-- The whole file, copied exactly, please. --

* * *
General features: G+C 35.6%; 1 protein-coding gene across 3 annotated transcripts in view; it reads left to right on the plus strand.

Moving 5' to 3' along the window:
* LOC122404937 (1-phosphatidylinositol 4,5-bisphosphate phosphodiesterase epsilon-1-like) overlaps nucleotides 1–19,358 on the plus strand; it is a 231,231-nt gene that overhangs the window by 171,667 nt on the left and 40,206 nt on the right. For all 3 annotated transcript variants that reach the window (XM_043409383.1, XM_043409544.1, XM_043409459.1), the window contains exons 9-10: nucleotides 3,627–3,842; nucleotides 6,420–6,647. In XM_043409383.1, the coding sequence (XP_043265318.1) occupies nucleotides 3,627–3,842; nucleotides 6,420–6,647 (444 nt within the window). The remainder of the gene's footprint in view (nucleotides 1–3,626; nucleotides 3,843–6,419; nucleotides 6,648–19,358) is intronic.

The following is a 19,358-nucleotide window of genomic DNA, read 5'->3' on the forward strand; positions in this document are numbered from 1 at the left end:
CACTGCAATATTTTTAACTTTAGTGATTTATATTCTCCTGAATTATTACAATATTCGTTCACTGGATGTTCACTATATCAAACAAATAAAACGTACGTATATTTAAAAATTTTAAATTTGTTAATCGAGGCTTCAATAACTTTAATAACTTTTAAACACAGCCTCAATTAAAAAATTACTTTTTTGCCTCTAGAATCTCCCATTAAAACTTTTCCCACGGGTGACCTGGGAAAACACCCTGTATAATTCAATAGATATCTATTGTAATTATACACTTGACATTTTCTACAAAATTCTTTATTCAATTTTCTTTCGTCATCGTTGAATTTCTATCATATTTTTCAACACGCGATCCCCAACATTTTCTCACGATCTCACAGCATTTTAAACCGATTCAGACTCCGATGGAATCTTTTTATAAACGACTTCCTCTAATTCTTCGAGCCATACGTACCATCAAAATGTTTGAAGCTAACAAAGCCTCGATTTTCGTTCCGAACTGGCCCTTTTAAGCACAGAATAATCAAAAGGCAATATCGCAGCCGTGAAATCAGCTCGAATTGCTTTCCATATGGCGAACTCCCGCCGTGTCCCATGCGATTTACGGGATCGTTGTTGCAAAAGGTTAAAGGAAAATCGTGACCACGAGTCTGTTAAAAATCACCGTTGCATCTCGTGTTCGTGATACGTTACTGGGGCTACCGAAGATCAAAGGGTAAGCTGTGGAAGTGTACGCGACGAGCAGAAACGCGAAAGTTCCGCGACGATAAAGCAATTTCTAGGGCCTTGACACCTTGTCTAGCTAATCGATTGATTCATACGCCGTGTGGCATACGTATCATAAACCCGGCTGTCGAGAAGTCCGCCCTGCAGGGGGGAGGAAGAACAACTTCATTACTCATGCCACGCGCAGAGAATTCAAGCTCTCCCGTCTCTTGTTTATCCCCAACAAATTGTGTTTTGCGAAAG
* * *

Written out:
General features: G+C 35.6%; 1 protein-coding gene across 3 annotated transcripts in view; it reads left to right on the plus strand.

Moving 5' to 3' along the window:
* LOC122404937 (1-phosphatidylinositol 4,5-bisphosphate phosphodiesterase epsilon-1-like) overlaps nucleotides 1–19,358 on the plus strand; it is a 231,231-nt gene that overhangs the window by 171,667 nt on the left and 40,206 nt on the right. For all 3 annotated transcript variants that reach the window (XM_043409383.1, XM_043409544.1, XM_043409459.1), the window contains exons 9-10: nucleotides 3,627–3,842; nucleotides 6,420–6,647. In XM_043409383.1, the coding sequence (XP_043265318.1) occupies nucleotides 3,627–3,842; nucleotides 6,420–6,647 (444 nt within the window). The remainder of the gene's footprint in view (nucleotides 1–3,626; nucleotides 3,843–6,419; nucleotides 6,648–19,358) is intronic.

The following is a 19,358-nucleotide window of genomic DNA, read 5'->3' on the forward strand; positions in this document are numbered from 1 at the left end:
CACTGCAATATTTTTAACTTTAGTGATTTATATTCTCCTGAATTATTACAATATTCGTTCACTGGATGTTCACTATATCAAACAAATAAAACGTACGTATATTTAAAAATTTTAAATTTGTTAATCGAGGCTTCAATAACTTTAATAACTTTTAAACACAGCCTCAATTAAAAAATTACTTTTTTGCCTCTAGAATCTCCCATTAAAACTTTTCCCACGGGTGACCTGGGAAAACACCCTGTATAATTCAATAGATATCTATTGTAATTATACACTTGACATTTTCTACAAAATTCTTTATTCAATTTTCTTTCGTCATCGTTGAATTTCTATCATATTTTTCAACACGCGATCCCCAACATTTTCTCACGATCTCACAGCATTTTAAACCGATTCAGACTCCGATGGAATCTTTTTATAAACGACTTCCTCTAATTCTTCGAGCCATACGTACCATCAAAATGTTTGAAGCTAACAAAGCCTCGATTTTCGTTCCGAACTGGCCCTTTTAAGCACAGAATAATCAAAAGGCAATATCGCAGCCGTGAAATCAGCTCGAATTGCTTTCCATATGGCGAACTCCCGCCGTGTCCCATGCGATTTACGGGATCGTTGTTGCAAAAGGTTAAAGGAAAATCGTGACCACGAGTCTGTTAAAAATCACCGTTGCATCTCGTGTTCGTGATACGTTACTGGGGCTACCGAAGATCAAAGGGTAAGCTGTGGAAGTGTACGCGACGAGCAGAAACGCGAAAGTTCCGCGACGATAAAGCAATTTCTAGGGCCTTGACACCTTGTCTAGCTAATCGATTGATTCATACGCCGTGTGGCATACGTATCATAAACCCGGCTGTCGAGAAGTCCGCCCTGCAGGGGGGAGGAAGAACAACTTCATTACTCATGCCACGCGCAGAGAATTCAAGCTCTCCCGTCTCTTGTTTATCCCCAACAAATTGTGTTTTGCGAAAG